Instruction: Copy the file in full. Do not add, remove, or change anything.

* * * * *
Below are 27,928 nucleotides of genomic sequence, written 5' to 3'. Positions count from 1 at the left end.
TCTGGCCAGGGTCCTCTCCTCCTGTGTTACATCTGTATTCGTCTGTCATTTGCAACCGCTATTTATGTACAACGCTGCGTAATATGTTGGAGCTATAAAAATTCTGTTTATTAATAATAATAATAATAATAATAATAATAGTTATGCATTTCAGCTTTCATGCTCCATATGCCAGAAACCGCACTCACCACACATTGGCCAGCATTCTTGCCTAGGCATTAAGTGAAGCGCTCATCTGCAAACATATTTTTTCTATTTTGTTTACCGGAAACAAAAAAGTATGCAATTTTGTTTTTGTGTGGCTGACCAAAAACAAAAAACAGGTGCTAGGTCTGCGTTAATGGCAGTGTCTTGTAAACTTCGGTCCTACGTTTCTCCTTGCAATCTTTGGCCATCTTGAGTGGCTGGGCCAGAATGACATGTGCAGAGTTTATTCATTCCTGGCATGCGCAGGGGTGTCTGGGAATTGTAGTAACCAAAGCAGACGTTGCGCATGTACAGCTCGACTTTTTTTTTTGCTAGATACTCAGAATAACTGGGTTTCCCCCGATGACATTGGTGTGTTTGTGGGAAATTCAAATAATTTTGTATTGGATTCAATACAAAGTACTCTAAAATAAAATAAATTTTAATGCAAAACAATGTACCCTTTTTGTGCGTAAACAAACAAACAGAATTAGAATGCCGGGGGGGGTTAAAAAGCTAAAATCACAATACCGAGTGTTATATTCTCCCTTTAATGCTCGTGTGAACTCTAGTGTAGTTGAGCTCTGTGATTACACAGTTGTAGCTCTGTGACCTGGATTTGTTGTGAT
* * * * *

Below are 27,928 nucleotides of genomic sequence, written 5' to 3'. Positions count from 1 at the left end.
TCTGGCCAGGGTCCTCTCCTCCTGTGTTACATCTGTATTCGTCTGTCATTTGCAACCGCTATTTATGTACAACGCTGCGTAATATGTTGGAGCTATAAAAATTCTGTTTATTAATAATAATAATAATAATAATAATAATAGTTATGCATTTCAGCTTTCATGCTCCATATGCCAGAAACCGCACTCACCACACATTGGCCAGCATTCTTGCCTAGGCATTAAGTGAAGCGCTCATCTGCAAACATATTTTTTCTATTTTGTTTACCGGAAACAAAAAAGTATGCAATTTTGTTTTTGTGTGGCTGACCAAAAACAAAAAACAGGTGCTAGGTCTGCGTTAATGGCAGTGTCTTGTAAACTTCGGTCCTACGTTTCTCCTTGCAATCTTTGGCCATCTTGAGTGGCTGGGCCAGAATGACATGTGCAGAGTTTATTCATTCCTGGCATGCGCAGGGGTGTCTGGGAATTGTAGTAACCAAAGCAGACGTTGCGCATGTACAGCTCGACTTTTTTTTTTGCTAGATACTCAGAATAACTGGGTTTCCCCCGATGACATTGGTGTGTTTGTGGGAAATTCAAATAATTTTGTATTGGATTCAATACAAAGTACTCTAAAATAAAATAAATTTTAATGCAAAACAATGTACCCTTTTTGTGCGTAAACAAACAAACAGAATTAGAATGCCGGGGGGGGTTAAAAAGCTAAAATCACAATACCGAGTGTTATATTCTCCCTTTAATGCTCGTGTGAACTCTAGTGTAGTTGAGCTCTGTGATTACACAGTTGTAGCTCTGTGACCTGGATTTGTTGTGAT